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Researchers use cigarette smoking behavior to identify genes that regulate blood pressure

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Posted March 6, 2018

Using a technique that is opening the door to more complex analyses of the human genome, researchers have identified dozens of new genetic variations that affect blood pressure. Scientists discovered the new genetic regions — and confirmed the role of many previously known ones — by looking specifically at cigarette smoking behavior, one of many lifestyle factors that impact blood pressure.

The study, funded by the National Heart, Lung and Blood Institute (NHLBI), part of the National Institutes of Health, appears in the issue of The American Journal of Human Genetics. Its findings, the researchers say, could eventually lead to the development of individually targeted treatments to manage hypertension. High blood pressure is a leading cause of illness and death worldwide, and managing it is a major public health priority. According to the Centers for Disease Control and Prevention, about 75 million American adults have high blood pressure.

“We know that blood pressure is influenced by both genetic and lifestyle factors, such as smoking cigarettes,” said study’s first author Yun J. Sung, Ph.D., associate professor of biostatistics at the Washington University School of Medicine, St. Louis. But while previous genetic studies have identified genes and genetic regions strongly associated with blood pressure, they have not explored the interplay between genes and environmental factors.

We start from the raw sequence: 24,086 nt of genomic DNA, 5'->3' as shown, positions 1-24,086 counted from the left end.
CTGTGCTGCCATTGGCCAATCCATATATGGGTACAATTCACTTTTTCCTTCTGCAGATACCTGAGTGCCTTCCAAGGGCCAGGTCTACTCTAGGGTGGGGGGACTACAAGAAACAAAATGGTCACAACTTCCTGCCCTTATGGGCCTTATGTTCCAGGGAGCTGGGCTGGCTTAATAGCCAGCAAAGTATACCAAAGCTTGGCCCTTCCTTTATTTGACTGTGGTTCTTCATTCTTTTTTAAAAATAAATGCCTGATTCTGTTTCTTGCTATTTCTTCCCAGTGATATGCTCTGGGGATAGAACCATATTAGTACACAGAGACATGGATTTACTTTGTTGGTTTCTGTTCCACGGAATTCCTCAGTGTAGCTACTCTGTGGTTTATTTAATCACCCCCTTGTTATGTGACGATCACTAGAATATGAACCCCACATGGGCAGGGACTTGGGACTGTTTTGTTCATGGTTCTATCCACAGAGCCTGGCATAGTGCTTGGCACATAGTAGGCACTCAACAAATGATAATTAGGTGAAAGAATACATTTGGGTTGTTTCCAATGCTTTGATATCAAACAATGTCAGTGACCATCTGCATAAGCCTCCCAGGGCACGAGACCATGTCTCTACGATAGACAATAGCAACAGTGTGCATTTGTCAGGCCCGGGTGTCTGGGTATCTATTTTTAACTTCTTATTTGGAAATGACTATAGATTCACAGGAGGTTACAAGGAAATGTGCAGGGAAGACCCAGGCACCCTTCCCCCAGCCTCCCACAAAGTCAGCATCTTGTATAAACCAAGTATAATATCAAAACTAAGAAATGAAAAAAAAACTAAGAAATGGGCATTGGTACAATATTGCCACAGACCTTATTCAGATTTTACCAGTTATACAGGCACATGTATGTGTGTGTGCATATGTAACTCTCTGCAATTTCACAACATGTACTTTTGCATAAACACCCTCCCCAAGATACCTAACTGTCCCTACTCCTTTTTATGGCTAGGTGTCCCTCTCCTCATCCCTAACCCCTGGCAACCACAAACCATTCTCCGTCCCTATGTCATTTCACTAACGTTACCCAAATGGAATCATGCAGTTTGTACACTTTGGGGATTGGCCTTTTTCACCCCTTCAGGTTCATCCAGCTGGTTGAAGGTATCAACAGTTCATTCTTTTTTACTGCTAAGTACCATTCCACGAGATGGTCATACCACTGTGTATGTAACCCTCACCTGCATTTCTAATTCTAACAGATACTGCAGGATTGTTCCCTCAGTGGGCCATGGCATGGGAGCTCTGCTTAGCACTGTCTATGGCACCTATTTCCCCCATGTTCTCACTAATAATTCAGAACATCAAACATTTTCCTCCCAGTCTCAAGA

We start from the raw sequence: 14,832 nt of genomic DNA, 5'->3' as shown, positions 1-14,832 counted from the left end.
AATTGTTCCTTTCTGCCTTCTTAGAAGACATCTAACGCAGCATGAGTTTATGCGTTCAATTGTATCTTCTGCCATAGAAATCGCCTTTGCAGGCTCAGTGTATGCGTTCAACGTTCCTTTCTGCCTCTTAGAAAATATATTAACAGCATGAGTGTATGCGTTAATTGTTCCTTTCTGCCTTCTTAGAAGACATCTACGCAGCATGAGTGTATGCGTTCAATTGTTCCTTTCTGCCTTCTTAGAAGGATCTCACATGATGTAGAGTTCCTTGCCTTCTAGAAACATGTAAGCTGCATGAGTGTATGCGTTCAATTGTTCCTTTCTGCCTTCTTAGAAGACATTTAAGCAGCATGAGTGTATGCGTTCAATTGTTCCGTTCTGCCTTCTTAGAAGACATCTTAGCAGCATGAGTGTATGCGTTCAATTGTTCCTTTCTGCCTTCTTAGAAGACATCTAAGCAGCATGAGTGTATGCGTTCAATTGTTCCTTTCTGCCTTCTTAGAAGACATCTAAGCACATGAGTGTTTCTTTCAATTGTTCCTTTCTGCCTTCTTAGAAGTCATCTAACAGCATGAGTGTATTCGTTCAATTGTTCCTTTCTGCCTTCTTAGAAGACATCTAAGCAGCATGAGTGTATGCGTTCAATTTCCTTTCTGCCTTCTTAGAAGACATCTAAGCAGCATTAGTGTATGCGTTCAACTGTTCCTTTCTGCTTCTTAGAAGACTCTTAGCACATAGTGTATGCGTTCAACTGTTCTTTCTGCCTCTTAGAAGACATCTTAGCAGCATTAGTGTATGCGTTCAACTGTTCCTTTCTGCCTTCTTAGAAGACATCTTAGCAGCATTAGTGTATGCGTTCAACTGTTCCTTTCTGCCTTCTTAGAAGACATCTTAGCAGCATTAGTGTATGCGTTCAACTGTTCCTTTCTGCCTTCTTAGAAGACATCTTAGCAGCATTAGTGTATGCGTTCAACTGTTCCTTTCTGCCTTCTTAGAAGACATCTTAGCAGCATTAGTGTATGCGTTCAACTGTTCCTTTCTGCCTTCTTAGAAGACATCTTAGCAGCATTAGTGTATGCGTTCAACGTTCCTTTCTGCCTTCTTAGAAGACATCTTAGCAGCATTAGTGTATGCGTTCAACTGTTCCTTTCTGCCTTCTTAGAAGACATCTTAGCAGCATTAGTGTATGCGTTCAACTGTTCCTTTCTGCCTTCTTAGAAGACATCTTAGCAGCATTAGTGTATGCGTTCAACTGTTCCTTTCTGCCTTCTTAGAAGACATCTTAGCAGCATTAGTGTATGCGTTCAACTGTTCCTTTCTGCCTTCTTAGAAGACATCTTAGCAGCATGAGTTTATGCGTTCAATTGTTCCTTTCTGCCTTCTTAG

By using the technique known as gene-environment interaction analysis, the researchers used cigarette smoking as an environmental marker to zero in on areas of the genome associated with blood pressure. That cigarette smoking raises blood pressure is well-established; therefore, Sung and her colleagues tested different points of the genome of more than 610,000 individuals to find where there were interactions between cigarette smoking and blood pressure. These would be the areas where genes regulate blood pressure.

Researchers confirmed 56 known genetic regions and identified 83 novel ones associated with blood pressure. The discovery was possible, Sung explained, because the effects of some genes on blood pressure only show up under certain environmental factors, such as cigarette smoking. Absent those conditions, those genes’ connection to hypertension could have gone unnoticed.

The same is true for the more detailed insights related to cigarette smoking researchers were able to glean. Ten of the newly discovered genes appeared to have a much larger impact on the blood pressure levels of smokers than of nonsmokers — in some cases as much as eight times higher, according to the researcher. Sung said having a large study sample size was key to getting these results  — traditional genome-wide association studies do not account for gene-environment interactions. That the cohort came from five ancestry groups helped broaden the findings.

“Most of the genetic regions previously linked to blood pressure had been identified through individuals of European ancestry. In our study, several novel regions were identified through African ancestry analysis, highlighting the importance of pursuing genetic studies in diverse populations,” said Sung.

The analysis of the large samples was possible through the work of researchers in the Gene-Lifestyle Interactions Working Group of the Cohorts for Heart and Aging Research in Genomic Epidemiology (CHARGE) Consortium. Also funded by NHLBI, CHARGE was formed to facilitate genome-wide association meta-analyses, using several large longitudinal studies. 

In future studies, the researchers said they will use even larger sample sizes and investigate the influence of other lifestyle factors on blood pressure and lipids.

Source: NIH

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